We note that our characterization is provided by the set of inequalities (1) that only involves a function and a ratio , but does not describe an actual auction. This is similar in spirit to the characterization of truthfully implementable allocation functions, where an allocation function is truthfully implementable if there exists a payment function that makes the allocation function truthful. To characterize a truthfully implementable allocation function, one uses a set of inequalities such as weak-monotonicity [25, 6, 3] that only specifies an allocation function but says nothing about payments. Hence, without describing any payment function, one can determine whether there is a truthful auction with a specified allocation. Our characterization of benchmarks with a given competitive ratio shares a similar philosophy: the condition determines whether there exists a truthful auction with a certain completive ratio with respect to , but does not explicitly describe the auction.
The characterization theorem provides us with a powerful tool to analyze the optimal competitive ratios of auctions for different benchmarks. We first consider the most well-studied benchmark introduced in , which is defined as the maximum revenue achieved in an envy-free allocation provided that at least two bidders receive the item. We next study another natural benchmark, denoted by maxV, which is defined as the maximal revenue of the -item Vickrey auction across all possible values of . We have the following results on the optimal competitive ratios for these two benchmarks.
Theorem 2. There are truthful digital goods auctions that achieve the optimal competitive ratios of and for any with respect to the benchmarks and maxV, respectively, where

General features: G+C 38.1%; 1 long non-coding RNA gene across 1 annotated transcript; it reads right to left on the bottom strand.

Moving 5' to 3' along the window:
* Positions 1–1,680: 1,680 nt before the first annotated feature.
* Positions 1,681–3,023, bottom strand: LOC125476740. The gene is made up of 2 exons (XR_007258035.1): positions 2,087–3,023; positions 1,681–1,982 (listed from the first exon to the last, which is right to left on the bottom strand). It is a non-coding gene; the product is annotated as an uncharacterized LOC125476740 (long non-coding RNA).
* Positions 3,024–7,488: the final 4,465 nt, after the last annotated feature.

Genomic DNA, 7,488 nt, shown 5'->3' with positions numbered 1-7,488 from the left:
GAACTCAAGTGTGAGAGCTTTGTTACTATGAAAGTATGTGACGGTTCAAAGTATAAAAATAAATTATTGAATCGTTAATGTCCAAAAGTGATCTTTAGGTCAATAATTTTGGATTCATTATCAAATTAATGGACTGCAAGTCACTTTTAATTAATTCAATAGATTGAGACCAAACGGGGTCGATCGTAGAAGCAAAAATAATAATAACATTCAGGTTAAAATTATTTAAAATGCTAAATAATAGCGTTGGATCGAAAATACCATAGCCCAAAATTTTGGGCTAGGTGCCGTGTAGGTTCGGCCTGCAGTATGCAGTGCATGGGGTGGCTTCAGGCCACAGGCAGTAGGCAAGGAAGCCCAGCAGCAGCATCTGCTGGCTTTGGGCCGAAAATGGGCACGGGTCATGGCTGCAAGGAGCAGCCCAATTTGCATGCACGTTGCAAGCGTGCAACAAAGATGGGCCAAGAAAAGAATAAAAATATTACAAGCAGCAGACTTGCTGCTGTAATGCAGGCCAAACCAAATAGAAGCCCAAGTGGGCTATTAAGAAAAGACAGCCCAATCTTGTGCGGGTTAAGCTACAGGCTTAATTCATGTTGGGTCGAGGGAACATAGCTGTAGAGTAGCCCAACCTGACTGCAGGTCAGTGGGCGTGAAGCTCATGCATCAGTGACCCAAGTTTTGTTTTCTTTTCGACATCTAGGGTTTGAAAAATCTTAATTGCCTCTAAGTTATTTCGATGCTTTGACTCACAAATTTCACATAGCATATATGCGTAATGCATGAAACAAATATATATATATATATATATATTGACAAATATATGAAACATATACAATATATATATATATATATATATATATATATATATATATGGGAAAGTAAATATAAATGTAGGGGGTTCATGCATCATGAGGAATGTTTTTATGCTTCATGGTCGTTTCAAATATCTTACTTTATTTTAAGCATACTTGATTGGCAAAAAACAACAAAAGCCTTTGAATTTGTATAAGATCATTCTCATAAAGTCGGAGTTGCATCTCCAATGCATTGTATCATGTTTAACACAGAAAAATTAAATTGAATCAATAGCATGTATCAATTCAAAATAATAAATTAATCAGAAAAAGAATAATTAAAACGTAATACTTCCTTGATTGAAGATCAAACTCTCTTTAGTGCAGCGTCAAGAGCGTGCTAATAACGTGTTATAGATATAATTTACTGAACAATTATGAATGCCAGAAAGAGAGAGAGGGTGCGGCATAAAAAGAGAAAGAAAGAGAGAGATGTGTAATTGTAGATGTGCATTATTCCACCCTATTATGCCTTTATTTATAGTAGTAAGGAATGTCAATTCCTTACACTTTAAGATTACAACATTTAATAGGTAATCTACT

It was shown in  that gives a lower bound on the competitive ratio of any auction with respect to for any . These lower bounds were obtained by calculating the expected value of the benchmark when is drawn from the equal revenue distribution. In particular, , , and in general, is an increasing sequence with a limit of roughly . Goldberg et al.  conjectured that the lower bounds given by are tight. Indeed, for bidders, the second price auction gives a matching competitive ratio of ; for bidders,  gave a sophisticated auction with a competitive ratio that matches the lower bound of . These are the only cases for which optimal competitive auctions were known. Our result confirms the conjecture of  and settles the long standing open problem of designing optimal digital goods auctions with respect to the benchmark .
For the benchmark maxV, we calculate the expected value of when is drawn from the equal revenue distribution, and derive a sequence of optimal competitive ratios for each number of bidders in the auction. We note that , , and is an increasing sequence with the limit of as approaches infinity.
Finally, as another application of the characterization theorem, we consider optimal competitive auctions for the multi-unit limited supply setting where there is an item with units of supply for sale to unit-demand bidders. It was observed in  that there is a competitive ratio preserving reduction from unlimited supply to limited supply. Namely, given a digital goods auction with a competitive ratio with respect to for bidders, one can construct a truthful auction for bidders with the same competitive ratio with respect to (where is the optimal fixed price revenue provided that at least and at most bidders receive the item). Our analysis continues to hold for those benchmarks that only depend on the highest values, and thus, gives optimal competitive auctions in the competitive analysis framework.
1.1 Related Work
The study of competitive digital goods auctions was coined by Goldberg et al. , where the authors introduced the random sampling optimal price auction and showed that it has a constant competitive ratio with respect to . Later on the competitive ratio of the auction was shown to be 15 and 4.68, by Feige et al.  and Alaei et al. , respectively. Since the pioneer work of , a sequence of work has been devoted to design auctions with improved competitive ratios: the random sampling cost sharing auction  with ratio 4; the consensus revenue estimate auction  with ratio 3.39; the aggregation auction  with ratio 3.25; the best known ratio 3.12 is attained by the averaging auction .